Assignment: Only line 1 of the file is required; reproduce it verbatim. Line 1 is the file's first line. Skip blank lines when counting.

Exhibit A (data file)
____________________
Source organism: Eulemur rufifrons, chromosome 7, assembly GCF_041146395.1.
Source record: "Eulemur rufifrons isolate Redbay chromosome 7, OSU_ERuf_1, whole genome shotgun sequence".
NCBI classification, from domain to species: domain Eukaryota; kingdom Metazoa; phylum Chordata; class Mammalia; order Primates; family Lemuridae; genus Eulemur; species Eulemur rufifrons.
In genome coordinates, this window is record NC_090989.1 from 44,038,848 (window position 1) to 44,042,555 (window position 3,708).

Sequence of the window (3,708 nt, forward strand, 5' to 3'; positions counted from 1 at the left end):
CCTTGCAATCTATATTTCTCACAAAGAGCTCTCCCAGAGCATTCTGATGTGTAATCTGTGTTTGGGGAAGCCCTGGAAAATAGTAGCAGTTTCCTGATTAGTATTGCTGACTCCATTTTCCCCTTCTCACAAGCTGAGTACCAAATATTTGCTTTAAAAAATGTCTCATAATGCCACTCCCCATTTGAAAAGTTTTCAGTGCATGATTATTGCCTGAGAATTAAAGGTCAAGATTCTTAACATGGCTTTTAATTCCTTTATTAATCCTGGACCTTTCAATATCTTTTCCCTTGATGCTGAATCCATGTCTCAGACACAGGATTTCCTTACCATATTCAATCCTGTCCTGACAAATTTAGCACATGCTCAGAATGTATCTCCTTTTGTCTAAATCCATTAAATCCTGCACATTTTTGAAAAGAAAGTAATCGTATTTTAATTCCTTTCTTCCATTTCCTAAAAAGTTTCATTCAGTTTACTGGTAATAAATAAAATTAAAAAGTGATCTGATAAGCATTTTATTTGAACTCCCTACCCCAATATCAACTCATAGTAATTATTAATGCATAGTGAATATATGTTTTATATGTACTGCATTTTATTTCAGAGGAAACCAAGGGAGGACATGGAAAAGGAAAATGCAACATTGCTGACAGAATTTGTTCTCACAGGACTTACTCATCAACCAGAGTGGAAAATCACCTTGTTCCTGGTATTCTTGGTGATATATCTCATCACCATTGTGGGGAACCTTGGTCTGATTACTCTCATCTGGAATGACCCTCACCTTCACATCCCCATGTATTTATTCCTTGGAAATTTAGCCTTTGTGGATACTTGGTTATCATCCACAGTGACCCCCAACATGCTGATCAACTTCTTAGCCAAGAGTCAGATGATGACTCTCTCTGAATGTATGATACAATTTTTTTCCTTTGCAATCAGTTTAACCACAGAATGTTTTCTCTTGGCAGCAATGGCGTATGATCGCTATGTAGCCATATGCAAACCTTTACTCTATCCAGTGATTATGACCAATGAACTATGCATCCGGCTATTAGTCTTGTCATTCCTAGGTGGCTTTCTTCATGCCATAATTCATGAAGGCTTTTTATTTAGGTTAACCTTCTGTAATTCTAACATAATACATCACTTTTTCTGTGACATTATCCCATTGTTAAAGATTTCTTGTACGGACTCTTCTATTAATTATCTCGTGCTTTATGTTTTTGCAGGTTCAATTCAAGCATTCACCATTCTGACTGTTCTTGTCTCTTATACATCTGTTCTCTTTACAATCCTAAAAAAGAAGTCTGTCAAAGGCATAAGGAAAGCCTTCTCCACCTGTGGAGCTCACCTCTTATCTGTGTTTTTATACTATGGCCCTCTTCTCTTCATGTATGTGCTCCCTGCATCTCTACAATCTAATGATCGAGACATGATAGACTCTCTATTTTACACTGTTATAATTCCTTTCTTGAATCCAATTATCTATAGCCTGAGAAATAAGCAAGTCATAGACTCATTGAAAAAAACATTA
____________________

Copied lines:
Source organism: Eulemur rufifrons, chromosome 7, assembly GCF_041146395.1.